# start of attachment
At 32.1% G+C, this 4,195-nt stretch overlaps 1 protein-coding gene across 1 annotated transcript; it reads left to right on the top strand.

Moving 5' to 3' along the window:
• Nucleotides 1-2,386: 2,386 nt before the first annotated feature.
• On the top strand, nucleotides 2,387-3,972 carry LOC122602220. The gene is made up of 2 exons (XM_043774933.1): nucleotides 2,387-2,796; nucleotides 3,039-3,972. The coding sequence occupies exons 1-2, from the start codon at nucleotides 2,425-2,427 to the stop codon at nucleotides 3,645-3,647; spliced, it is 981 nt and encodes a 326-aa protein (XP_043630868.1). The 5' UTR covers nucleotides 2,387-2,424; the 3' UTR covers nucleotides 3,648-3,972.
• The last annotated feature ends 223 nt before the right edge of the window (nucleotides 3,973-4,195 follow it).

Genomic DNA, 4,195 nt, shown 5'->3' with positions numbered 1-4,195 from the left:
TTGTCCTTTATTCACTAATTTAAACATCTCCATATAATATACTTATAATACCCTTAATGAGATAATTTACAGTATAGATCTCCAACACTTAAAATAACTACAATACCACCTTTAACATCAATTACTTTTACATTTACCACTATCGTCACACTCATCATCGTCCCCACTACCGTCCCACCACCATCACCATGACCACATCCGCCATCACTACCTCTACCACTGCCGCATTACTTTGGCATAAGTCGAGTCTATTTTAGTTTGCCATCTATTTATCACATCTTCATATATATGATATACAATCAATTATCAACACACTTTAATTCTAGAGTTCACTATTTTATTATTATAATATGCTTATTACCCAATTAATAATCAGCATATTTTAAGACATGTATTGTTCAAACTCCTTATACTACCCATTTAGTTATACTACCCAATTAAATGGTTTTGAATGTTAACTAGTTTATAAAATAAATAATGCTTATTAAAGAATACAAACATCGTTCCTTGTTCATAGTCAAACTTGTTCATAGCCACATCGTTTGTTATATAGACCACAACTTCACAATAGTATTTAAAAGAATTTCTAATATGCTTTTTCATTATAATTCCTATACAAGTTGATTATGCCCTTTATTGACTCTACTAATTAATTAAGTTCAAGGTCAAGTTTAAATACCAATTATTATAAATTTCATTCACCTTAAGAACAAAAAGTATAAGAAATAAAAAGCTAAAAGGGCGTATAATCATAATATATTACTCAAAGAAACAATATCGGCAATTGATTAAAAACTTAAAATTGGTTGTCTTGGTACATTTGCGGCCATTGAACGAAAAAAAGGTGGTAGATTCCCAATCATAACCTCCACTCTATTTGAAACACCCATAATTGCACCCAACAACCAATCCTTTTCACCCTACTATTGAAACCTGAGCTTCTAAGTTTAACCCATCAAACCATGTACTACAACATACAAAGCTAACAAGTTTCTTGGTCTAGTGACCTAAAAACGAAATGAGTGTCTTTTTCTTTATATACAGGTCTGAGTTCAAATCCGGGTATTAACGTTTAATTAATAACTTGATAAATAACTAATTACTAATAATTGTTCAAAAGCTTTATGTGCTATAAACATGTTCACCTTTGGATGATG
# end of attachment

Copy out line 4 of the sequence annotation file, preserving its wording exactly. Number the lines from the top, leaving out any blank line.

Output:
• On the top strand, nucleotides 2,387-3,972 carry LOC122602220. The gene is made up of 2 exons (XM_043774933.1): nucleotides 2,387-2,796; nucleotides 3,039-3,972. The coding sequence occupies exons 1-2, from the start codon at nucleotides 2,425-2,427 to the stop codon at nucleotides 3,645-3,647; spliced, it is 981 nt and encodes a 326-aa protein (XP_043630868.1). The 5' UTR covers nucleotides 2,387-2,424; the 3' UTR covers nucleotides 3,648-3,972.